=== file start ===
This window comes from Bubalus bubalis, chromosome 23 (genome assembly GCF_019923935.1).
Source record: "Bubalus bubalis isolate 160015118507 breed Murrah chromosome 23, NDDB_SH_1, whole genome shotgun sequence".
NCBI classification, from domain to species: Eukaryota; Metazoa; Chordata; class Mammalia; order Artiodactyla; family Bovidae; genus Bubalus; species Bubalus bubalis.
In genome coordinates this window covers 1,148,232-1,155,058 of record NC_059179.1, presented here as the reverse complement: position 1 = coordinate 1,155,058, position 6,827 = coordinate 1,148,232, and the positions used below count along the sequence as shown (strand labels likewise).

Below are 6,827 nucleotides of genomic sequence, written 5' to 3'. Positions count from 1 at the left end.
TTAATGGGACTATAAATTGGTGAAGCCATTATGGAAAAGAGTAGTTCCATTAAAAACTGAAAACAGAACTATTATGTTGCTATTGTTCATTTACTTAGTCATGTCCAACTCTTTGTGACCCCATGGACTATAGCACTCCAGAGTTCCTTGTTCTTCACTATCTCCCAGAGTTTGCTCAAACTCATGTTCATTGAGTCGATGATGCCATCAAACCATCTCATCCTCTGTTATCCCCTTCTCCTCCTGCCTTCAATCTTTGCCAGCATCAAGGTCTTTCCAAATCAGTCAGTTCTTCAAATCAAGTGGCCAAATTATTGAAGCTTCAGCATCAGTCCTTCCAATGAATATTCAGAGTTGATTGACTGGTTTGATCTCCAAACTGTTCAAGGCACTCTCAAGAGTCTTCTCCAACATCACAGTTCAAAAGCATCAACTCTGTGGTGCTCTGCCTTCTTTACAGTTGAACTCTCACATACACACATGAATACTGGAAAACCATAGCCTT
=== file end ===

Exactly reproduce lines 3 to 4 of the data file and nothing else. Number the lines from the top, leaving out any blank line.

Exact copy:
NCBI classification, from domain to species: Eukaryota; Metazoa; Chordata; class Mammalia; order Artiodactyla; family Bovidae; genus Bubalus; species Bubalus bubalis.
In genome coordinates this window covers 1,148,232-1,155,058 of record NC_059179.1, presented here as the reverse complement: position 1 = coordinate 1,155,058, position 6,827 = coordinate 1,148,232, and the positions used below count along the sequence as shown (strand labels likewise).